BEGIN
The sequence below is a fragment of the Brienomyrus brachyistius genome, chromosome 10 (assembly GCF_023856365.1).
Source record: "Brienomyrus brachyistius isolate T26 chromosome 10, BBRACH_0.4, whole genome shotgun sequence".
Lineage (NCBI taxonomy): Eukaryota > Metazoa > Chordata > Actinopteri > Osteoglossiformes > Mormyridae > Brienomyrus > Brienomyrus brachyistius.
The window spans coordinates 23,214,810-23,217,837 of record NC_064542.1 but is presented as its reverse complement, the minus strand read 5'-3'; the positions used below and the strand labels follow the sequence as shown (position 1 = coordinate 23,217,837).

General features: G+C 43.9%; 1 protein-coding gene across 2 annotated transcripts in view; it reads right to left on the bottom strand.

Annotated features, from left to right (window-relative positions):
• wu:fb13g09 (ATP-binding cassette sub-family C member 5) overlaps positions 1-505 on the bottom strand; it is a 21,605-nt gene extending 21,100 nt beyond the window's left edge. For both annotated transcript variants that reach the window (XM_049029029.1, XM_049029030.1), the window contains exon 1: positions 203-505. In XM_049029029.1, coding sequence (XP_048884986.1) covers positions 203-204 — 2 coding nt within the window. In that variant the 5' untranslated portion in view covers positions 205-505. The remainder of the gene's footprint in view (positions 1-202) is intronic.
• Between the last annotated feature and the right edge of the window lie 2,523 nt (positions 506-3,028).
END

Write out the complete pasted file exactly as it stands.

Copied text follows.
The sequence below is a fragment of the Brienomyrus brachyistius genome, chromosome 10 (assembly GCF_023856365.1).
Source record: "Brienomyrus brachyistius isolate T26 chromosome 10, BBRACH_0.4, whole genome shotgun sequence".
Lineage (NCBI taxonomy): Eukaryota > Metazoa > Chordata > Actinopteri > Osteoglossiformes > Mormyridae > Brienomyrus > Brienomyrus brachyistius.
The window spans coordinates 23,214,810-23,217,837 of record NC_064542.1 but is presented as its reverse complement, the minus strand read 5'-3'; the positions used below and the strand labels follow the sequence as shown (position 1 = coordinate 23,217,837).

General features: G+C 43.9%; 1 protein-coding gene across 2 annotated transcripts in view; it reads right to left on the bottom strand.

Annotated features, from left to right (window-relative positions):
• wu:fb13g09 (ATP-binding cassette sub-family C member 5) overlaps positions 1-505 on the bottom strand; it is a 21,605-nt gene extending 21,100 nt beyond the window's left edge. For both annotated transcript variants that reach the window (XM_049029029.1, XM_049029030.1), the window contains exon 1: positions 203-505. In XM_049029029.1, coding sequence (XP_048884986.1) covers positions 203-204 — 2 coding nt within the window. In that variant the 5' untranslated portion in view covers positions 205-505. The remainder of the gene's footprint in view (positions 1-202) is intronic.
• Between the last annotated feature and the right edge of the window lie 2,523 nt (positions 506-3,028).